Selendroid is a mobile automation framework tailored for native and hybrid Android apps. It also supports testing of mobile web apps. Selendroid is often called “Selenium for mobile apps.” This means that the framework provides the whole range of Selenium testing capabilities with only one limitation: specific targeting of Android platform. Selendroid uses WebDriver client API that provides for full integration with existing Selenium frameworks and numerous programming languages: Java, Python, C#, PHP, JavaScript and more. Selendroid doesn’t require recompiling the app under test. The framework supports parallel testing and integration with Selenium Grid for scaling up. Now let’s dig deeper to find specific Selendroid features.

Selendroid: Specific features

  • Selendroid offers a handy feature called hot plugging. This means you can plug another device without restarting or interrupting the test. Selendroid detects new devices automatically and runs tests on them.
  • Selendroid offers Dynamic Extendibility. This feature allows users to add their own code to the framework at runtime. You can edit your test script, while the test is still on.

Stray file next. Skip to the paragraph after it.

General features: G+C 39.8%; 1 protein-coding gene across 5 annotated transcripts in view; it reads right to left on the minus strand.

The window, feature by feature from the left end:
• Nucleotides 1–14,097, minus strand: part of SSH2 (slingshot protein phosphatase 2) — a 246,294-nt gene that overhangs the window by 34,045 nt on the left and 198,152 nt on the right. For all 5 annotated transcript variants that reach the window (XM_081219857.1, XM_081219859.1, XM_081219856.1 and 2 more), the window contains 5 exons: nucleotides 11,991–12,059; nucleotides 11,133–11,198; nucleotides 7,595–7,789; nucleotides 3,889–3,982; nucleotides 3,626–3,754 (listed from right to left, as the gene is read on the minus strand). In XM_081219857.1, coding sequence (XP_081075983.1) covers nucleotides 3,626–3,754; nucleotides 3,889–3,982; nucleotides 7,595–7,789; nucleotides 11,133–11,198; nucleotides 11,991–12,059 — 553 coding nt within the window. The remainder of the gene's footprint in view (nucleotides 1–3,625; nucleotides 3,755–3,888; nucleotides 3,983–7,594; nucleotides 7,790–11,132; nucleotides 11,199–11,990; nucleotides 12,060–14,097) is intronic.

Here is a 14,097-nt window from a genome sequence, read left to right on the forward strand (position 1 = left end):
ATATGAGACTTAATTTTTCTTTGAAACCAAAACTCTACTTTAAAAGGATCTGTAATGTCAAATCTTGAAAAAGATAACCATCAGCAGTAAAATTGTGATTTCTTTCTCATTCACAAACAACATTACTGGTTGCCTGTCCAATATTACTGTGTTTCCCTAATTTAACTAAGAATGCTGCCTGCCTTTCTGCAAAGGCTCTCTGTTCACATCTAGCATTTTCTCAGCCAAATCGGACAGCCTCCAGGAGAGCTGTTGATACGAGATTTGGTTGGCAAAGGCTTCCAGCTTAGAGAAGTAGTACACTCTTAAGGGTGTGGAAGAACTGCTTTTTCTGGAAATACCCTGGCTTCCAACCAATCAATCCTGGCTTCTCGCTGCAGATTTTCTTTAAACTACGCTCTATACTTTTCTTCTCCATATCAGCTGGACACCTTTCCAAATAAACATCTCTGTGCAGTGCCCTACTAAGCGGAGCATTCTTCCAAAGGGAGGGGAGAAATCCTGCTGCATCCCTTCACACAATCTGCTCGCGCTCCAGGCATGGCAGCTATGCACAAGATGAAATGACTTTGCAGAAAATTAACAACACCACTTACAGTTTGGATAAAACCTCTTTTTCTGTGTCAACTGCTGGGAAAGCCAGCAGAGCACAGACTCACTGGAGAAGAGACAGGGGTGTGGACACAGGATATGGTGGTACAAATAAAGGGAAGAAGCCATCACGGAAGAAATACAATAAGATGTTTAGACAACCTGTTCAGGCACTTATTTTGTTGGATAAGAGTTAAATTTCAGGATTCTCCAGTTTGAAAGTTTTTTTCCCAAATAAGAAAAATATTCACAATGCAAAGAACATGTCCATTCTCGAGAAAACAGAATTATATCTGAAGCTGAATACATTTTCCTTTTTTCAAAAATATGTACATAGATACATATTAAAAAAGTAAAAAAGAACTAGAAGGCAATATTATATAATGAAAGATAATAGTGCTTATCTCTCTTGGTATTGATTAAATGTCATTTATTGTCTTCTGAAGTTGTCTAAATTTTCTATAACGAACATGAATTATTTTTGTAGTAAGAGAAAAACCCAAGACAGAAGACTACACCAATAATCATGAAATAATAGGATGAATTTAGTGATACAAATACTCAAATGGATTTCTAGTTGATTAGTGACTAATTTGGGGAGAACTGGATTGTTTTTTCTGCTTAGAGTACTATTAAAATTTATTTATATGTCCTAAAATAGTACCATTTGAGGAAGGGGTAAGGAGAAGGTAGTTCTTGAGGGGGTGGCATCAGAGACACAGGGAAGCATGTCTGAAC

• Selendroid can be used for testing older Android devices with APIs ≤ 17. In fact, this backward compatibility is a major competitive advantage of Selendroid. Selendroid also supports newer Android APIs (up to 19).

As we can see, both frameworks fully use Selenium capabilities. However, Appium has a broader focus as it caters not only for Android, but also for iOS native, hybrid and web mobile apps. But what about the testing process?

Appium and Selendroid: Testing process

Test Development

Writing scripts with Appium and Selendroid requires programming skills. However, scripting in these tools is very easy for testing engineers familiar with Selenium. Scripting may take up much time when the app under test has to interact with the device in a specific way. For instance, a messenger that uses the camera and microphone should have a seamless connection with those. Thus, testing engineers should write relevant test cases to test this connection, which increases time and effort. However, Appium solves this difficulty allowing an app to be opened within an app (e.g., a camera in a messenger), while Selendroid doesn’t have this capability.

Test management

Like the majority of open source tools, Appium and Selendroid lack a convenient test management system. Selendroid Inspector has a simple test recorder that identifies the element clicked and saves the locator and the command to Java tab.  As for Appium, this simple recorder is only available for iOS apps. In both cases, the recorder saves the actions (clicks, swipes, etc.) and locators but not test scripts.